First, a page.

Microsoft announced on Monday that it became the first major cloud provider to adopt an international standard for cloud privacy – which is also the world's first.
The standard was developed by the International Organization for Standardization (ISO) to establish a uniform, international approach to protecting privacy for personal data stored in the cloud.
“The British Standards Institute (BSI) has independently verified that in addition to Microsoft Azure, both Office 365 and Dynamics CRM Online are aligned with the standard’s code of practice for the protection of Personally Identifiable Information (PII) in the public cloud,” wrote general counsel and executive vice-president of legal and corporate affairs, Brad Smith, on the Microsoft blog.
And similarly, Bureau Veritas has done the same for Microsoft Intune.
Microsoft goes on explaining why this is important stating that the ISO 27018 assures enterprise customers their privacy is safe.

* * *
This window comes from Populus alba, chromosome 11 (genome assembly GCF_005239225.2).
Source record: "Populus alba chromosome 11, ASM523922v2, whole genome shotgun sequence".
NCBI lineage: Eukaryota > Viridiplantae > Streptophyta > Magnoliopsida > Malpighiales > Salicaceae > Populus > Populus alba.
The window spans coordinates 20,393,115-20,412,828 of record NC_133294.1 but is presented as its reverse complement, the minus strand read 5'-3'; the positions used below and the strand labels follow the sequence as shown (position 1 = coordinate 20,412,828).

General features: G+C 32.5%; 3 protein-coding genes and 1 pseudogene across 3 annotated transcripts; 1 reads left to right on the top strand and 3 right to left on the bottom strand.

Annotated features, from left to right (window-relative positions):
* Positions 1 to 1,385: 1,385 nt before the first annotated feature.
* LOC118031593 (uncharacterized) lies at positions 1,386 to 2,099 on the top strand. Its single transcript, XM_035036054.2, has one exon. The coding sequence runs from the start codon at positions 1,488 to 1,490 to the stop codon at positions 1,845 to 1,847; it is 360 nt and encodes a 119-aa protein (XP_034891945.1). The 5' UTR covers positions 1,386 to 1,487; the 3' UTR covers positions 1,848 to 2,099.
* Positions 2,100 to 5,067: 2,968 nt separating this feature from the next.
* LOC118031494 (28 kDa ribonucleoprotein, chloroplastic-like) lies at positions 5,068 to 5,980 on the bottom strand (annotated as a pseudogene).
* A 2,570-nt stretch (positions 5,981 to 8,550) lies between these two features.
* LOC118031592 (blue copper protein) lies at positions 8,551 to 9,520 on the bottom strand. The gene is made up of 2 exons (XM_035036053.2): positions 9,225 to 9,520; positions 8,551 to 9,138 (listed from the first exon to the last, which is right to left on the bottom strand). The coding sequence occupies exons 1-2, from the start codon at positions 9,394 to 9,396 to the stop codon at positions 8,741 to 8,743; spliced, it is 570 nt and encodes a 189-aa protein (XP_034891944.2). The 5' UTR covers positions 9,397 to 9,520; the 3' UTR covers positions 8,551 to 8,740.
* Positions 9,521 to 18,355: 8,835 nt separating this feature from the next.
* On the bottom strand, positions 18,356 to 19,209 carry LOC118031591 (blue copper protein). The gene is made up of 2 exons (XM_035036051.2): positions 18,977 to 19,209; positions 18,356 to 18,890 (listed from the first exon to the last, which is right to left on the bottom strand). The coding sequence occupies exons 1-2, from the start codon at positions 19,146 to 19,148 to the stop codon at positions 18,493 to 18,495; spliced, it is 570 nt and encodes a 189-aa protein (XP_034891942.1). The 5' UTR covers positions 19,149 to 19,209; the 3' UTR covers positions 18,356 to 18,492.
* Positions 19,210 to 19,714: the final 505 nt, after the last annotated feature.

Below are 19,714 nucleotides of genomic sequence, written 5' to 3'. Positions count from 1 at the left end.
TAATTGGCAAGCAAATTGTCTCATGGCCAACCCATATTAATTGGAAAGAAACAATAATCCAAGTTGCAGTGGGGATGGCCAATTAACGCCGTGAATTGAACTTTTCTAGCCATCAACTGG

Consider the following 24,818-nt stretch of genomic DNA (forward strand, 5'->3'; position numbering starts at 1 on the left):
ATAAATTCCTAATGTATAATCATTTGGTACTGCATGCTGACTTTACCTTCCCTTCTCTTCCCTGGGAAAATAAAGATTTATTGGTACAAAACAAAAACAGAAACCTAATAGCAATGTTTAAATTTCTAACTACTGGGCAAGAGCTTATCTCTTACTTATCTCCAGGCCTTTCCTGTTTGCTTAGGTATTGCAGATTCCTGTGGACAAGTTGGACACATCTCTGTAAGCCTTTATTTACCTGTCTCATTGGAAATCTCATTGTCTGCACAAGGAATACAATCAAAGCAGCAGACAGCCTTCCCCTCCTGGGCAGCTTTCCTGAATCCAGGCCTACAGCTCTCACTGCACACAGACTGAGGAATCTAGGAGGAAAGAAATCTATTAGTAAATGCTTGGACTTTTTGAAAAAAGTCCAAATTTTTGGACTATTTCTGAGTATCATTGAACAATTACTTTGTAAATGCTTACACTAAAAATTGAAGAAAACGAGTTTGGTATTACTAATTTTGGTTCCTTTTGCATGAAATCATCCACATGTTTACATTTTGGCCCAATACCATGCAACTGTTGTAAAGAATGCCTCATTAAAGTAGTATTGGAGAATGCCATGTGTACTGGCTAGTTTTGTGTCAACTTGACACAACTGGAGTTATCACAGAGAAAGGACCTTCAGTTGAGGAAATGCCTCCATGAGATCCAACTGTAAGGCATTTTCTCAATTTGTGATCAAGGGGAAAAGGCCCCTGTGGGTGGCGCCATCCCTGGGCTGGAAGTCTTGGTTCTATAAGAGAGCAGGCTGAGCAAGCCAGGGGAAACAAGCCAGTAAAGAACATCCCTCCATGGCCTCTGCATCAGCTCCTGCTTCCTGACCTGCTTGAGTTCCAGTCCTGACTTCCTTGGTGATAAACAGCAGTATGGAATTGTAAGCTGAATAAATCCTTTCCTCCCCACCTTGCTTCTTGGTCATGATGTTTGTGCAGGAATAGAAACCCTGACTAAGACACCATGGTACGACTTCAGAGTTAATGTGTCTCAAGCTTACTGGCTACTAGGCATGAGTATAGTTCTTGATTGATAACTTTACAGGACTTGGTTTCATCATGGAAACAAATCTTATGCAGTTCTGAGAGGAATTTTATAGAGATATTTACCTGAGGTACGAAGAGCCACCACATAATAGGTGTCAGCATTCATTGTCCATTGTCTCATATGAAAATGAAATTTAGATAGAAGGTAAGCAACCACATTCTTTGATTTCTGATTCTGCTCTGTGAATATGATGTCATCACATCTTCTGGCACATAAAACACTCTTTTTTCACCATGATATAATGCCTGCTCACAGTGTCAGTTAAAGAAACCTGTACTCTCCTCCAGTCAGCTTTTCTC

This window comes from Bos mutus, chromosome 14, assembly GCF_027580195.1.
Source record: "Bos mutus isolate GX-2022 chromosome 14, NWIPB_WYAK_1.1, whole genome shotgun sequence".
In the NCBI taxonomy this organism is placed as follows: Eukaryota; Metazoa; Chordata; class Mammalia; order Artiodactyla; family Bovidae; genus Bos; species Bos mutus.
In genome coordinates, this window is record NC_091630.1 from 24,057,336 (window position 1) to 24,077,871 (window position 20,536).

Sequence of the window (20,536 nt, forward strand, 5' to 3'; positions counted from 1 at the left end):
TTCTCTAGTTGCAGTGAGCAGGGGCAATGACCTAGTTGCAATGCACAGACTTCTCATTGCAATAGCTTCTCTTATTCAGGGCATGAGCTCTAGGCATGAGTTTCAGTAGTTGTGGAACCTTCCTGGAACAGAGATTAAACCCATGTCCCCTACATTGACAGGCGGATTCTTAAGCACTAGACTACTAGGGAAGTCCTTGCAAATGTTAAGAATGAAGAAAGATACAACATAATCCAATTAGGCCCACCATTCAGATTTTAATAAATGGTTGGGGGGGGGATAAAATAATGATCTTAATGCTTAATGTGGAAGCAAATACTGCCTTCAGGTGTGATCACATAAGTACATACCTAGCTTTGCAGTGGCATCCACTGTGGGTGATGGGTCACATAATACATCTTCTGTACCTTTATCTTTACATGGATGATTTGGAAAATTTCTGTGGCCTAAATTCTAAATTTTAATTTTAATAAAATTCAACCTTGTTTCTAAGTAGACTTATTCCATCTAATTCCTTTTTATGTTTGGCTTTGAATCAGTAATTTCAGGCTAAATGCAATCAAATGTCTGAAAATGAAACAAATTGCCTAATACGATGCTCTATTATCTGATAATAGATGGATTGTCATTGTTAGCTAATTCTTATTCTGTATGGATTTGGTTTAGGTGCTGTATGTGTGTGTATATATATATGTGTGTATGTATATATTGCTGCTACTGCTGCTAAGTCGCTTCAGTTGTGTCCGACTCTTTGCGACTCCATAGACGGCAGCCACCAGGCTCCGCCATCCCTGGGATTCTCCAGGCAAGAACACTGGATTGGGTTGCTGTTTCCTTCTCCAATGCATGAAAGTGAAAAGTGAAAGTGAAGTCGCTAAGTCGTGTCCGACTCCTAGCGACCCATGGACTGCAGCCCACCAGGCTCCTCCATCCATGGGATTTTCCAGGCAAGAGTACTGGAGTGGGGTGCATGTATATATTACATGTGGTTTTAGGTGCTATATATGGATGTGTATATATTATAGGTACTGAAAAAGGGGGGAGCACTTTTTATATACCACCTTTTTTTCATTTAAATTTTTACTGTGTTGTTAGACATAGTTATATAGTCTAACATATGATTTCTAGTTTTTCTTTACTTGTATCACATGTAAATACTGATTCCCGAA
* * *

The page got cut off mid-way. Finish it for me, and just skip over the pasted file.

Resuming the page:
According to the blog post, Microsoft can only process identifiable data the customers provide, it’s obliged to notify the customers where their data is, and who else is using it (in case there are third parties in need of their data).
Microsoft assures its customers that their data is secure, saying that adherence to ISO 27018 provides a number of important security safeguards, and what’s most important, the new standard promises the data won’t be used for advertising.
The ISO 27018 states that the company offering cloud services must notify the client in case the government requests for disclosure of personally identifiable data.
The latter comes a week after Twitter released a report showing that governments asked the microblogging site for 40 per cent more data in the past year.